Alexandre de Beauharnais
Viscount of Beauharnais
General Alexandre de Beauharnais, by Georges Rouget (1834)
|Birth name||Alexandre François Marie|
28 May 1760|
Fort-Royal, Martinique, France
23 July 1794 34) (aged|
|Buried at||Picpus Cemetery, Paris, France|
Kingdom of France|
First French Republic
|Years of service||1776 – 1793|
French Royal Army|
French Revolutionary Army
|Commands held||Army of the Rhine|
French Revolutionary Wars (1792–1802)
|Spouse(s)||Joséphine de Beauharnais (m. 1779–94); his death|
Eugène de Beauharnais (son)|
Hortense de Beauharnais (daughter)
Alexandre François Marie, Viscount of Beauharnais (28 May 1760 – 23 July 1794) was a French political figure and general during the French Revolution. He was the first husband of Joséphine Tascher de la Pagerie, who later married Napoleon Bonaparte and became Empress of the First Empire.
His paternal grandparents Claude de Beauharnais (1680–1738) and Renée Hardouineau (1696–1744) were married in La Rochelle during 1713. His father François de Beauharnais, Marquess de la La Ferté-Beauharnais (1714–1800) served as Governor of Martinique. Alexandre was the third of three sons born to him by his first wife Marie Henriette Pyvart de Chastullé (1722–1767) - the first died in infancy, and the second was Francis VI of Beauharnais. His father was remarried in 1796 to Eugenie de Tascher de la Pagerie (1739–1803).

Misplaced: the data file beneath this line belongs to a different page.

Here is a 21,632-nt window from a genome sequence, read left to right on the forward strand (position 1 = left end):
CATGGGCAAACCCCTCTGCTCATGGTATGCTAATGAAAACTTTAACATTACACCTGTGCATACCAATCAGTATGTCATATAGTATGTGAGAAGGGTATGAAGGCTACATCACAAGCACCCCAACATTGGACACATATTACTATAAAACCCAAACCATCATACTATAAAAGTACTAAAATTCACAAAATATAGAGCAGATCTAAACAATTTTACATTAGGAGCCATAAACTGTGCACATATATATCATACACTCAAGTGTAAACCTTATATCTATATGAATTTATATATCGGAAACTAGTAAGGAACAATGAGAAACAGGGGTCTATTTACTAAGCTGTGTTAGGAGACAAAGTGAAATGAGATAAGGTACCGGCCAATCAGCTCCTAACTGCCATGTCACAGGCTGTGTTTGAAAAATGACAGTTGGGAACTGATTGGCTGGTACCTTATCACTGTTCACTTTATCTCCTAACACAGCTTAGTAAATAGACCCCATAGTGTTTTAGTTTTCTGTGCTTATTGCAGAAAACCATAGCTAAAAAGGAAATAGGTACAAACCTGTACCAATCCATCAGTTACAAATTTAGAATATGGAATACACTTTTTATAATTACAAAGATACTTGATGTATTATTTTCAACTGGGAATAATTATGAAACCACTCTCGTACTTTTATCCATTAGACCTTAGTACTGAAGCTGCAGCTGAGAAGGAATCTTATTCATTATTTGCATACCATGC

- Eugène de Beauharnais (3 September 1781 – 21 February 1824).
- Hortense de Beauharnais (10 April 1783 – 5 October 1837), later mother of Napoleon III of France.
Alexandre fought in Louis XVI's army in the American Revolutionary War. He was later deputy of the noblesse in the Estates-General, and was president of the National Constituent Assembly from 19 June to 3 July 1791 and from 31 July to 14 August 1791. Made a general in 1792 (during the French Revolutionary Wars), he refused, in June 1793, to become Minister of War. He was named General-in-Chief of the Army of the Rhine in 1793.
On 2 March 1794, the Committee of General Security ordered his arrest. Accused of having poorly defended Mainz during the Siege of Mainz in 1793, and considered an aristocratic "suspect", he was jailed in the Carmes prison and sentenced to death during the Reign of Terror. His wife, Josephine de Beauharnais, was jailed in the same prison on 21 April 1794, but she was freed after three months, thanks to the trial of Maximilien Robespierre.
|Ancestors of Alexandre de Beauharnais|
|Wikimedia Commons has media related to Alexandre de Beauharnais.|
- Marek, Miroslav. "A listing of the descendants of the Beauharnais family". genealogy.euweb.cz.